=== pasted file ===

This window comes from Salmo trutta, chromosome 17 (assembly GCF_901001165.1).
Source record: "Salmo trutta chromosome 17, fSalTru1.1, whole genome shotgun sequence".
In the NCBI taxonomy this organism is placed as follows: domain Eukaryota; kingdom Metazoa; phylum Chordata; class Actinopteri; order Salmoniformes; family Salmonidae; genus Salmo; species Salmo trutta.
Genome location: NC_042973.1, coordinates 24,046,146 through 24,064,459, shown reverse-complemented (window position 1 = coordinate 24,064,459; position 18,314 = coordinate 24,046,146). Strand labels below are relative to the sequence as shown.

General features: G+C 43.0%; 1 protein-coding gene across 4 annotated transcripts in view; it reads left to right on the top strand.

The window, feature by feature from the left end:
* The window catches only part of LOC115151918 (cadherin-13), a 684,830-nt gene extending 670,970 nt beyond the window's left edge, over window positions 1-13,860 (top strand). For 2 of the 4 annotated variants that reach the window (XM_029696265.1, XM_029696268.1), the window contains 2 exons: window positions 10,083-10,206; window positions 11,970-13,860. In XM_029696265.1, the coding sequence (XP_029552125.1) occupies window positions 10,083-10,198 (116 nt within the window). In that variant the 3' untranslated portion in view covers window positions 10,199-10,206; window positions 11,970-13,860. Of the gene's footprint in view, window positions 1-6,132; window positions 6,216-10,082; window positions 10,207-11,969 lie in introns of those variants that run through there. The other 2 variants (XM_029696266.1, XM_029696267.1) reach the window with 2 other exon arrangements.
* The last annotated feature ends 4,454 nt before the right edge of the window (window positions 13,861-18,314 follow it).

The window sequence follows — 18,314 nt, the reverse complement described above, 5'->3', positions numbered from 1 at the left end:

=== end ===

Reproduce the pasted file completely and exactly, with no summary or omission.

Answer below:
This window comes from Salmo trutta, chromosome 17 (assembly GCF_901001165.1).
Source record: "Salmo trutta chromosome 17, fSalTru1.1, whole genome shotgun sequence".
In the NCBI taxonomy this organism is placed as follows: domain Eukaryota; kingdom Metazoa; phylum Chordata; class Actinopteri; order Salmoniformes; family Salmonidae; genus Salmo; species Salmo trutta.
Genome location: NC_042973.1, coordinates 24,046,146 through 24,064,459, shown reverse-complemented (window position 1 = coordinate 24,064,459; position 18,314 = coordinate 24,046,146). Strand labels below are relative to the sequence as shown.

General features: G+C 43.0%; 1 protein-coding gene across 4 annotated transcripts in view; it reads left to right on the top strand.

The window, feature by feature from the left end:
* The window catches only part of LOC115151918 (cadherin-13), a 684,830-nt gene extending 670,970 nt beyond the window's left edge, over window positions 1-13,860 (top strand). For 2 of the 4 annotated variants that reach the window (XM_029696265.1, XM_029696268.1), the window contains 2 exons: window positions 10,083-10,206; window positions 11,970-13,860. In XM_029696265.1, the coding sequence (XP_029552125.1) occupies window positions 10,083-10,198 (116 nt within the window). In that variant the 3' untranslated portion in view covers window positions 10,199-10,206; window positions 11,970-13,860. Of the gene's footprint in view, window positions 1-6,132; window positions 6,216-10,082; window positions 10,207-11,969 lie in introns of those variants that run through there. The other 2 variants (XM_029696266.1, XM_029696267.1) reach the window with 2 other exon arrangements.
* The last annotated feature ends 4,454 nt before the right edge of the window (window positions 13,861-18,314 follow it).

The window sequence follows — 18,314 nt, the reverse complement described above, 5'->3', positions numbered from 1 at the left end: